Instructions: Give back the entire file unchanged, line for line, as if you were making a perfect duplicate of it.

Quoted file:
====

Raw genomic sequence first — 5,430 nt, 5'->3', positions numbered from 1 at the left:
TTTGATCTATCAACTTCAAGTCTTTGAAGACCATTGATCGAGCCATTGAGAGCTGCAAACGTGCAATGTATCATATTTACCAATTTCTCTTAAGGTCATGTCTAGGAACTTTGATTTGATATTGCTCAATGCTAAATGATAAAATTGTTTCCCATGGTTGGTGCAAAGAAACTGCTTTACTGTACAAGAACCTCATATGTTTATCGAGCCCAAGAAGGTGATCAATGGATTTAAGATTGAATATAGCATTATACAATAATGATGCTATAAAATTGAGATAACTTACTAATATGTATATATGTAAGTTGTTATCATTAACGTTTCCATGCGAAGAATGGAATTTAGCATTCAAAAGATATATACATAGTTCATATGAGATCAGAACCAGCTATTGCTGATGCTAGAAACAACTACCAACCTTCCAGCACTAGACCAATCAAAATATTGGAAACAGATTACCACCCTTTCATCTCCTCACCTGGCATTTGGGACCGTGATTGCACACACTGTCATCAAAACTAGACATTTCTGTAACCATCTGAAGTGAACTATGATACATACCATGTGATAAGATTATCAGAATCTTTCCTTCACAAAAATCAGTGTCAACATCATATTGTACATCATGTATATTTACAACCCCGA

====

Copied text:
Raw genomic sequence first — 5,430 nt, 5'->3', positions numbered from 1 at the left:
TTTGATCTATCAACTTCAAGTCTTTGAAGACCATTGATCGAGCCATTGAGAGCTGCAAACGTGCAATGTATCATATTTACCAATTTCTCTTAAGGTCATGTCTAGGAACTTTGATTTGATATTGCTCAATGCTAAATGATAAAATTGTTTCCCATGGTTGGTGCAAAGAAACTGCTTTACTGTACAAGAACCTCATATGTTTATCGAGCCCAAGAAGGTGATCAATGGATTTAAGATTGAATATAGCATTATACAATAATGATGCTATAAAATTGAGATAACTTACTAATATGTATATATGTAAGTTGTTATCATTAACGTTTCCATGCGAAGAATGGAATTTAGCATTCAAAAGATATATACATAGTTCATATGAGATCAGAACCAGCTATTGCTGATGCTAGAAACAACTACCAACCTTCCAGCACTAGACCAATCAAAATATTGGAAACAGATTACCACCCTTTCATCTCCTCACCTGGCATTTGGGACCGTGATTGCACACACTGTCATCAAAACTAGACATTTCTGTAACCATCTGAAGTGAACTATGATACATACCATGTGATAAGATTATCAGAATCTTTCCTTCACAAAAATCAGTGTCAACATCATATTGTACATCATGTATATTTACAACCCCGA